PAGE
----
At this point, you may know what your users want out of your application. You may know which idiom or interface type to use, such as a graphic editor, a form, web-like hypertext, or a media player—or an idea of how to combine several of them. If you're really on the ball, you've written down some typical scenarios that describe how people might use high-level elements of the application to accomplish their goals. You have a clear idea of what value this application adds to people's lives.
You could start making sketches of the interface. Many visual thinkers do that at this stage. If you're the kind of person who likes to think visually, and needs to play with sketches while working out the broad strokes of the design, go for it.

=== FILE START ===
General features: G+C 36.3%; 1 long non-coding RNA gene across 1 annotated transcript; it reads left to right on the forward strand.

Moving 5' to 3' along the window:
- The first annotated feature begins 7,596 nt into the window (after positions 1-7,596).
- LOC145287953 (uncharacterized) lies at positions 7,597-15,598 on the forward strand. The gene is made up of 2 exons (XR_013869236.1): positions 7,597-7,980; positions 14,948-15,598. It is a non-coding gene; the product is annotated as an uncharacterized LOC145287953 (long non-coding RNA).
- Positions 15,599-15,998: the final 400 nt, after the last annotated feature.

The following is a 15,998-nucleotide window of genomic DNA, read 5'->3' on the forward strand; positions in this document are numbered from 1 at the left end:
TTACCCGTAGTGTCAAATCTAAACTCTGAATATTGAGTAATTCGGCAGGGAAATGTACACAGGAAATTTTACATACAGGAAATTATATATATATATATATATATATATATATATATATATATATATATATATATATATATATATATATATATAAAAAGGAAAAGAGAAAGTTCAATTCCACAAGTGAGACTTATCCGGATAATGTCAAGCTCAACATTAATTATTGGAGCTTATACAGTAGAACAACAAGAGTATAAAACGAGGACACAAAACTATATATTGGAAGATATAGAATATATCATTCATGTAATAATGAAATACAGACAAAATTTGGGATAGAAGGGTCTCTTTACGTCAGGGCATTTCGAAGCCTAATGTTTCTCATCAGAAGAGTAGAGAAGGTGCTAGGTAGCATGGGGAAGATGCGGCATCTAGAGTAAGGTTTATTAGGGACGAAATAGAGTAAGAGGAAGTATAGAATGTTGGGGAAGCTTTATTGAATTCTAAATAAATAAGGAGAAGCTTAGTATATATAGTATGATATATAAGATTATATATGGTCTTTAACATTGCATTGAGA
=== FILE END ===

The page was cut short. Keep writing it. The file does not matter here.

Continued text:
But if you're not a visual thinker by nature (and sometimes even if you are), then hold off on the interface sketches. They might lock your thinking into the first visual designs you manage to put on paper. You need to stay flexible and creative for a little while, until you work out the overall organization of the application.
High-level organization is a wickedly difficult topic. It helps to think about it from several angles, so this introduction takes two aspects that I've found useful and discusses them in some depth.
The first, "Dividing Stuff Up," encourages you to try separating the content of the application entirely from its physical presentation. Rather ...